Unfortunately for Braverman and Sunak, her future is more than a matter of internal Tory politics and electoral strategy. Her week's worth of far right-enabling antics, on the streets and in the Jewish Chronicle's sheets, open insubordination, and unprecedented public criticism of the police is accumulating nothing but opposition among elite layers and opinion formers. If Sunak clings onto her, sooner rather than later he could face the kind of revolt he helped initiate against Boris Johnson.

Image Credit


The Laughing Lemon said...

I don't remember the march on February 2003 as being a "sullen affair", although it was cold and overcast. I do remember going underneath Charing Cross Bridge and a wall of sound as all the drums and whistles (including my own) went off. It was deafening.
We did spend a while waiting along the Embankment forming up into a column, about half an hour, and then we set off. I started a few hundred yards upstream from Temple station and it took about ten minutes from the start until we got to Embankment Station. We then went under Charing Cross Bridge, turned right onto Northumberland Avenue and the only slope that day up to Trafalgar Square. We swung left around the back of the Canadian High Commission onto Haymarket and into Piccadilly Circus. This was less at a marching pace, and more at a leisurely amble, almost a shuffle. There were a LOT of people, all creeds, colours and ages; a lot of prams. One or two flags, a lot of banners from peace associations, and such, but mostly placards. Then it was along Piccadilly to Hyde Park, about two miles in total that seems to take ages, but was probably just shy of an hour and a half, given how slow we were walking.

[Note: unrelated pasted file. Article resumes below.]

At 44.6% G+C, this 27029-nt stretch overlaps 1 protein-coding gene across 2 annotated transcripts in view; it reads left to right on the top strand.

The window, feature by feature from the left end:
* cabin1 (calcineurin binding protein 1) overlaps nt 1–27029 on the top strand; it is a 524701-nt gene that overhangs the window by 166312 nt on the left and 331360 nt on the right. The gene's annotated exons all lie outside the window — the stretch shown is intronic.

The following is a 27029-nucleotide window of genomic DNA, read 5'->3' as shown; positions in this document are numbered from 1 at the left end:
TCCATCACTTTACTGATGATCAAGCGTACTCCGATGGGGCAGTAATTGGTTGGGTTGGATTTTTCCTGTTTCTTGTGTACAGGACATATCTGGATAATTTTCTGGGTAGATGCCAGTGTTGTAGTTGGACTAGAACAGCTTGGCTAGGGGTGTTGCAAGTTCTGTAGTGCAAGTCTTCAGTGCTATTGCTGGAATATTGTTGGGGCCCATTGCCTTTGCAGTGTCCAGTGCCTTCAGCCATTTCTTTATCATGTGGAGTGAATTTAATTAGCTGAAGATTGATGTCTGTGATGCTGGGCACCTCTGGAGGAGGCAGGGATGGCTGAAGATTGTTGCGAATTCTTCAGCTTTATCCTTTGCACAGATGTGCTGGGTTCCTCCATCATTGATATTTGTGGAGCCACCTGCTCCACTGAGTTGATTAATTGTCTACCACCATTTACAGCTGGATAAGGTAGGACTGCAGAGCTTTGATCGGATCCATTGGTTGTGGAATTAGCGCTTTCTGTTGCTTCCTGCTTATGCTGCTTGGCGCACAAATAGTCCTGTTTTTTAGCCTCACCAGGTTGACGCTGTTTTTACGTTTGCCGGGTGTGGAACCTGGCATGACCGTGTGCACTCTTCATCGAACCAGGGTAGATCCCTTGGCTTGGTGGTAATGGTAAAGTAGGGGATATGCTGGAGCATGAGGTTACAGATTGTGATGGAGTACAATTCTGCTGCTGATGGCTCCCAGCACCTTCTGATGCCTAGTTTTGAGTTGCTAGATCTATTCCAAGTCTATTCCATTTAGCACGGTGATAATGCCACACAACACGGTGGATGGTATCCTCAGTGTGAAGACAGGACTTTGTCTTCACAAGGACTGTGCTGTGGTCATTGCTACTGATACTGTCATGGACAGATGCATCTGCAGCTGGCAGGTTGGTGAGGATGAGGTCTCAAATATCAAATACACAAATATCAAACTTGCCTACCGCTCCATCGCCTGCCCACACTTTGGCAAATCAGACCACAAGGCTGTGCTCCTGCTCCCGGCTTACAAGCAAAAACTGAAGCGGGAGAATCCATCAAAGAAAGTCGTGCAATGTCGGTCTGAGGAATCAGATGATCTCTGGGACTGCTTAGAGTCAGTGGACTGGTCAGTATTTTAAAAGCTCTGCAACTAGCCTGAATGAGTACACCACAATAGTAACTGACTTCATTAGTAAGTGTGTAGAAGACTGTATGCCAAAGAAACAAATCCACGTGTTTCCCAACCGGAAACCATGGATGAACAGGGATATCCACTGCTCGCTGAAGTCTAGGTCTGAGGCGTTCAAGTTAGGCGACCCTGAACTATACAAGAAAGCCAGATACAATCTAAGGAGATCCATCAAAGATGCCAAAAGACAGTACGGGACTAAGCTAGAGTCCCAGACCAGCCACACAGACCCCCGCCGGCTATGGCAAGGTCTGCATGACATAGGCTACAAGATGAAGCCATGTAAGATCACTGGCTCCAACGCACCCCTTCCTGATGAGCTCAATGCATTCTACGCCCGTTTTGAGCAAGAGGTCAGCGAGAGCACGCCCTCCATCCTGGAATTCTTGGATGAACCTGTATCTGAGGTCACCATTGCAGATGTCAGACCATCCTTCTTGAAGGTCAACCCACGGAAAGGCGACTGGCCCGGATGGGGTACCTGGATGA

I remember walking onto the overpass at Hyde Park Corner and looking back along Piccadilly. There was a sea of people, to a vanishing point, and the end of the march didn't get to Hyde Park before dark. Yeah, about a million.
The end might have been a damp squib, given that it was cold and gloomy. Standing around listening to Tony Benn when you had the kids complaining of being cold wouldn't have appealed to the average Joe and Joanna. Still, I enjoyed it and everyone else seemed to.
Subsequent marches were less well attended and had a greater police presence, but no less good humoured. On one, we seemed to be marching all over Central London, covering the South Bank and up past the Cenotaph into Trafalgar Square. I think they were trying to wear us out.
And there were no counter-marches, either. Well done, Ms Braverman.

Anonymous said...

Looks like this is how they're planning on dealing with it?

Sean Dearg said...

A weekend is a long time in politics. Braverman has been sacked, and, astonishingly, David Cameron appointed as Foreign Sec to fill the gap from Cleverley's move to replace her. Who saw that one coming! Looks like Sunak has found his bottle and decided to stick it to the right. Or just is so clueless he can't see a problem with it. Or has so few options because the barrel has been scraped and now the bottom has dropped out so he's looking under stones to see what might crawl out. Whatever the reason, it signals the desperation and the absence of any coherent strategy other than hang on for as long as possible.